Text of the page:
Transactional cause marketing is when the sponsor ties its donation to a purchase.

Cone’s survey comes on the heals of a small study highlighted in the 2008 book, “Yes: 50 Scientifically Proven Ways to Be Persuasive,” by Goldstein, Martin, Cialdini.

In this instance, the authors test what amounts to a cause marketing approach to persuade guests in a hotel to reuse the towels in their room. They test a transactional cause marketing approach: “reuse their towels and the hotel will make a donation to an environmental cause.” But they found it no more effective than the card left in the room simply asking people to reuse their towels for the sake of the environment.


Cause Marketing and Millennials

In April 2012 the Boston Consulting Group released its study called “The Millennial Consumer: Debunking Stereotypes” which found that for many in this generation causes and cause marketing is an important and animating force.

In the United States Millennials…aka Generation Y… now number 79 million. Compare that to the 76 million Boomers still alive. Millennials are defined as the generation between the ages of 16 and 34.

BCG subtitled the report ‘Debunking Stereotypes’ because Millennials are often portrayed as being shiftless, lazy and spoiled. The word cloud at the left from BCG's report gives you a sense of that.

But BCG instead finds a generation that… while it has a healthy self-regard… is nonetheless responsive to the needs of causes as they fulfill their missions and to the practice of cause marketing.

Here’s some key findings:
Of the 34 percent of Millennials who make direct donations to causes, almost half donate using their mobile device. That’s three times the number of no…

Cause Marketing the Slightly Arcane

We all get cause marketing based on food and other consumables. But is cause marketing out of reach if the product you sell is a little on the esoteric side? What charity do you partner with and what is the shape of that partnership? How do you make sure your brand is really served by your sponsorship?

These and other questions came to me as I read a press release announcing Celestron’s sponsorship of the nonprofit Astronomers Without Borders (AWB).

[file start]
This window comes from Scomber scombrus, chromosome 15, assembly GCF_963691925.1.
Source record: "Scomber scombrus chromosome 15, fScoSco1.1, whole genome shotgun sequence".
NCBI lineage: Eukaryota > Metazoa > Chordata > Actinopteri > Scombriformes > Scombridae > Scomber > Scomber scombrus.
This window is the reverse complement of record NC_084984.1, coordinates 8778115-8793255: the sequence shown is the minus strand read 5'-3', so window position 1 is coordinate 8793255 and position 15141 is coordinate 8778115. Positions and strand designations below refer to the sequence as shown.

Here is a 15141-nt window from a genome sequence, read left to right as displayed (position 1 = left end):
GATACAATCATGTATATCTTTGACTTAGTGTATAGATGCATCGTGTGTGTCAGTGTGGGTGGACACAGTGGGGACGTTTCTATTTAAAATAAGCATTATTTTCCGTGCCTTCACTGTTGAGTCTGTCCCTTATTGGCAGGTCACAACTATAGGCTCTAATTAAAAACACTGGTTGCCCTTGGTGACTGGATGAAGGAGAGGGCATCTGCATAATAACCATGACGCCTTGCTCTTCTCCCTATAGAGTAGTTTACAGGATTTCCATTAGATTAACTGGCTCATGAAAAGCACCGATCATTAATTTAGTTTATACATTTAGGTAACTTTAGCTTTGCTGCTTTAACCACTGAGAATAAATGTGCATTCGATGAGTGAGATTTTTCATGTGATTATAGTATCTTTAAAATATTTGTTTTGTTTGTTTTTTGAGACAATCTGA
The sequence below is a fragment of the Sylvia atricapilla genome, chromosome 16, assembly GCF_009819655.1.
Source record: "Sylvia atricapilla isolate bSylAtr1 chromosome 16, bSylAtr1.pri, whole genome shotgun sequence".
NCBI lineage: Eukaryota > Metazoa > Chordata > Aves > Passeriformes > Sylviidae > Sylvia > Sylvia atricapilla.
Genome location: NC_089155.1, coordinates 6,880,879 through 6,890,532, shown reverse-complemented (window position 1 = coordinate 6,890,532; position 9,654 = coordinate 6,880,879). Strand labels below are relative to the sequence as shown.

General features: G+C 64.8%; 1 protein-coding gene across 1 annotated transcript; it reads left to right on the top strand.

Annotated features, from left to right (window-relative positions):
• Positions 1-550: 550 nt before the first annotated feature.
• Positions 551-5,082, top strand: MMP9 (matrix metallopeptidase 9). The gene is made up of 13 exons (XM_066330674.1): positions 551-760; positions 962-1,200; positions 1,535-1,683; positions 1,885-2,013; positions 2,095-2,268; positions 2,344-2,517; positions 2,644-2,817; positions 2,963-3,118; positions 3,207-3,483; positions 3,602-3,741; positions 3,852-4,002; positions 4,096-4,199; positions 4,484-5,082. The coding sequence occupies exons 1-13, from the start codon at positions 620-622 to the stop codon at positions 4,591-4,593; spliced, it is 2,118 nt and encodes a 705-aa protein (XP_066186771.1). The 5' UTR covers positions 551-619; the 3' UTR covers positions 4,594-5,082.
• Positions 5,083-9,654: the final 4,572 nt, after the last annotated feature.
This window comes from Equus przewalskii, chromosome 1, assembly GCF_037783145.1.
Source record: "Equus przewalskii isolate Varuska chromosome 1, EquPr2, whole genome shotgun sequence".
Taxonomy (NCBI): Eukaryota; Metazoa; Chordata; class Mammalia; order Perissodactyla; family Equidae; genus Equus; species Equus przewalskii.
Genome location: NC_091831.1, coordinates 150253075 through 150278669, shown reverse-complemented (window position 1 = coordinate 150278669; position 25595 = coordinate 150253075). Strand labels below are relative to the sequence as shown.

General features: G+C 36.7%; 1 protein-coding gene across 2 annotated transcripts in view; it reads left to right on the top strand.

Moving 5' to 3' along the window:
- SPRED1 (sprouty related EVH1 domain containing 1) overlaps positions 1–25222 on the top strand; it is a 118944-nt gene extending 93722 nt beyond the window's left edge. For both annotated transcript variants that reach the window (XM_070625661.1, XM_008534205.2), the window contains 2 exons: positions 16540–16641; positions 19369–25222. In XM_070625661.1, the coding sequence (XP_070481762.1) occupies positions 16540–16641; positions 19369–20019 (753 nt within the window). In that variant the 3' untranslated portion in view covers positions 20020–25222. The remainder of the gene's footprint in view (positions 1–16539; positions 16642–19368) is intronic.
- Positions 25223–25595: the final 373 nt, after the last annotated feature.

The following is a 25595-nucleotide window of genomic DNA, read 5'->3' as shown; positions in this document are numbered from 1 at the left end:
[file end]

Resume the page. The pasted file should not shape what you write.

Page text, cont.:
Celestron is the world’s largest telescope maker, with a special emphasis on selling telescopes to serious amateur astronomers. Astronomers Without Borders seeks to promote “understanding and peaceful international relations, while also supporting outreach and education in astronomy.”

I don’t want to oversell the obscurity of telescopes. Astronomy and telescopes aren’t exactly invisible to the wider world. This isn’t Olympic badminton, after all.  

By the same token, amateur astronomy is not like the NBA or even the NHL in terms of public po…

Activating Cause Marketing on Packaging

On July 20, 2012 in a post on cause marketing activated on packaging I wrote this:
“Regular readers know how much I like activating cause marketing on packaging. That’s because once someone is in the store, the last opportunity you have to reach them with a cause marketing appeal is when they see it on the packaging.” That was rational reasoning and long experience talking. Now a new study I came across from POPAI, the global association for marketing at retail, confirms my rationale.

Called, the 2012 Shopper Engagement Study, the research finds that 76 percent of Americans make their decisions about what they’ll buy once they’re in the store. That’s up from 70 percent in 1995.

What to conclude from that tidbit? Here’s what POPAI writes in their topline report:
“When we look at the data from POPAI’s series of long running shopper research projects aimed at providing new information on how shoppers behave when they are in different types of stores deciding which categories and brands t…

Cast Your Vote For Cause Marketing at Regal Cinemas

Americans have a big polarizing vote coming up soon and pundits have been weighing in with their opinions, informed and not. Much depends on what the nation’s voters pick; will they go for red or blue?

Frozen fruit drinks, that is.

Starting today at polling locations at 520 Regal Movie theaters in 37 states, when you buy a medium or large cherry frozen fruit drink, the company will make a $0.50 donation to St. Jude Children’s Research Hospital.

Buy a blue or any other color of frozen fruit drinks and Regal will donate $0.50 to Boys and Girls Club of America. The total donation to both causes is capped at $600,000. The promotion runs from Wednesday, August 1, 2012 to Friday, August 31, 2012. Weekly vote totals will be tracked on Regal’s Facebook site.

Regular readers know that I generally dislike these kinds of competitions that pit charity against charity. Most Americans like to think that what Peter Drucker used to call the 'Social Sector' is just one big happy family worki…